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Libya, U.S. Hold Face-To-Face Talks

A Libyan government spokesman said today that representatives of Moammar Gadhafi's regime and U.S. officials held face-to-face talks in Tunisia.

CNN reports:

"This is a first step. We welcome any further steps," [government spokesman] Musa Ibrahim said in a brief interview with CNN. "We don't want to be stuck in the past."


Libyan officials have said previously that the Tripoli government had been conducting talks with the Benghazi-based rebels, but officials with the rebels' Transitional National Council denied the claim. And Ibrahim said in June that Libya would not consider a peace initiative that would require Gadhafi to step down.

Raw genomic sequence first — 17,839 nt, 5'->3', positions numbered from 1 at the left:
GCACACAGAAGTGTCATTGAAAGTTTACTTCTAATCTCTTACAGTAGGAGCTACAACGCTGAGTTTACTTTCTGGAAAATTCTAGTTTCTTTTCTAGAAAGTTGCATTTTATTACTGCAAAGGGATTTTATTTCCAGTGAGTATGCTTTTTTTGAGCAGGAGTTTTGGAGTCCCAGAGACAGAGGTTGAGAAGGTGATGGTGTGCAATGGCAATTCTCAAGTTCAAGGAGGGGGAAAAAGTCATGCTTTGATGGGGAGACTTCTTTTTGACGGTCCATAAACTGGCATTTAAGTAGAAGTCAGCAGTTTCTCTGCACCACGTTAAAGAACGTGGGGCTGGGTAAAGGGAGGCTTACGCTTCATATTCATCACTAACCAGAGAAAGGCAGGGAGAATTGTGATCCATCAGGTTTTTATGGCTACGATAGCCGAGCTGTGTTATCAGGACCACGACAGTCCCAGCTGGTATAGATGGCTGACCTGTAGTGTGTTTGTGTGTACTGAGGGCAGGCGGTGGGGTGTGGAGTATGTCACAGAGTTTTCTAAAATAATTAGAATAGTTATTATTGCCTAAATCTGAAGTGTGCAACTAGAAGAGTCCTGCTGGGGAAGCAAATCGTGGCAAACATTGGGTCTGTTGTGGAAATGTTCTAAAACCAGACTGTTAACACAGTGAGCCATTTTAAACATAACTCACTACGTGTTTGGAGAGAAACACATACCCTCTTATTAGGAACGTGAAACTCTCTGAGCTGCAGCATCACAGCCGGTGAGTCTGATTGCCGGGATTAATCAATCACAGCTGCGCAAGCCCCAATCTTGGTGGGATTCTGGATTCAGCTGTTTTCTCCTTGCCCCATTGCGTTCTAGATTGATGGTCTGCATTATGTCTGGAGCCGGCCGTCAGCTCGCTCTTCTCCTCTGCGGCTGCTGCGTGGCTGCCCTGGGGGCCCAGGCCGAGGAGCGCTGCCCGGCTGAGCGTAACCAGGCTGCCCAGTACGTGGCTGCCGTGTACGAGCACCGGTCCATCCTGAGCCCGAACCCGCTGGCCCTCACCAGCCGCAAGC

The AP reports that a State Department official confirmed the meeting but said "it was only to deliver the message that Gadhafi must step down and no future meetings were planned."

Last week, as we reported, France made a similar announcement. French Foreign Minister Alain Juppé said his country was talking to "emissaries" of the Gadhafi regime.

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Eyder Peralta
Eyder Peralta is NPR's East Africa correspondent based in Nairobi, Kenya.